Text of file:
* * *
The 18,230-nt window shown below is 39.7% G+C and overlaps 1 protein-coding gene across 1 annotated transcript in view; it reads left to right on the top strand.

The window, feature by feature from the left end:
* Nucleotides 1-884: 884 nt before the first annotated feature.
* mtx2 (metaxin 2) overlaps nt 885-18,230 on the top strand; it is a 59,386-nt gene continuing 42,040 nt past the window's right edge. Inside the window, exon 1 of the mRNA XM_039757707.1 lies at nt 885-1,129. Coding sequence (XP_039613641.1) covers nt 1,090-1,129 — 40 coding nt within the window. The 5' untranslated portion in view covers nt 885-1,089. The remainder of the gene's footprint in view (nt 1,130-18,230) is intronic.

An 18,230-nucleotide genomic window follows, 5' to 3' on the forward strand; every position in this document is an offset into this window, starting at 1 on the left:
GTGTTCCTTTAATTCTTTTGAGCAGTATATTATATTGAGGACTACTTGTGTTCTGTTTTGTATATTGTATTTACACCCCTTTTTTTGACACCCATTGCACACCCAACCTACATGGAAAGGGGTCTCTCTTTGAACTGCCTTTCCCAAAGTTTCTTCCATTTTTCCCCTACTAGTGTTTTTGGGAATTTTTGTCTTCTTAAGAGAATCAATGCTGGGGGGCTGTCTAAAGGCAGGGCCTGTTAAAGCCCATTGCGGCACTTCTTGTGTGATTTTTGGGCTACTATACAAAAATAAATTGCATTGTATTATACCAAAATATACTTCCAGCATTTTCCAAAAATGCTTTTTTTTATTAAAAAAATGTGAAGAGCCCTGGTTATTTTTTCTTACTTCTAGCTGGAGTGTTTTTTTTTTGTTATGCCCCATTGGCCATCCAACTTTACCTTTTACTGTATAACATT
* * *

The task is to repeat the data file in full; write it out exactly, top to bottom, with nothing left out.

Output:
The 18,230-nt window shown below is 39.7% G+C and overlaps 1 protein-coding gene across 1 annotated transcript in view; it reads left to right on the top strand.

The window, feature by feature from the left end:
* Nucleotides 1-884: 884 nt before the first annotated feature.
* mtx2 (metaxin 2) overlaps nt 885-18,230 on the top strand; it is a 59,386-nt gene continuing 42,040 nt past the window's right edge. Inside the window, exon 1 of the mRNA XM_039757707.1 lies at nt 885-1,129. Coding sequence (XP_039613641.1) covers nt 1,090-1,129 — 40 coding nt within the window. The 5' untranslated portion in view covers nt 885-1,089. The remainder of the gene's footprint in view (nt 1,130-18,230) is intronic.

An 18,230-nucleotide genomic window follows, 5' to 3' on the forward strand; every position in this document is an offset into this window, starting at 1 on the left:
GTGTTCCTTTAATTCTTTTGAGCAGTATATTATATTGAGGACTACTTGTGTTCTGTTTTGTATATTGTATTTACACCCCTTTTTTTGACACCCATTGCACACCCAACCTACATGGAAAGGGGTCTCTCTTTGAACTGCCTTTCCCAAAGTTTCTTCCATTTTTCCCCTACTAGTGTTTTTGGGAATTTTTGTCTTCTTAAGAGAATCAATGCTGGGGGGCTGTCTAAAGGCAGGGCCTGTTAAAGCCCATTGCGGCACTTCTTGTGTGATTTTTGGGCTACTATACAAAAATAAATTGCATTGTATTATACCAAAATATACTTCCAGCATTTTCCAAAAATGCTTTTTTTTATTAAAAAAATGTGAAGAGCCCTGGTTATTTTTTCTTACTTCTAGCTGGAGTGTTTTTTTTTTGTTATGCCCCATTGGCCATCCAACTTTACCTTTTACTGTATAACATT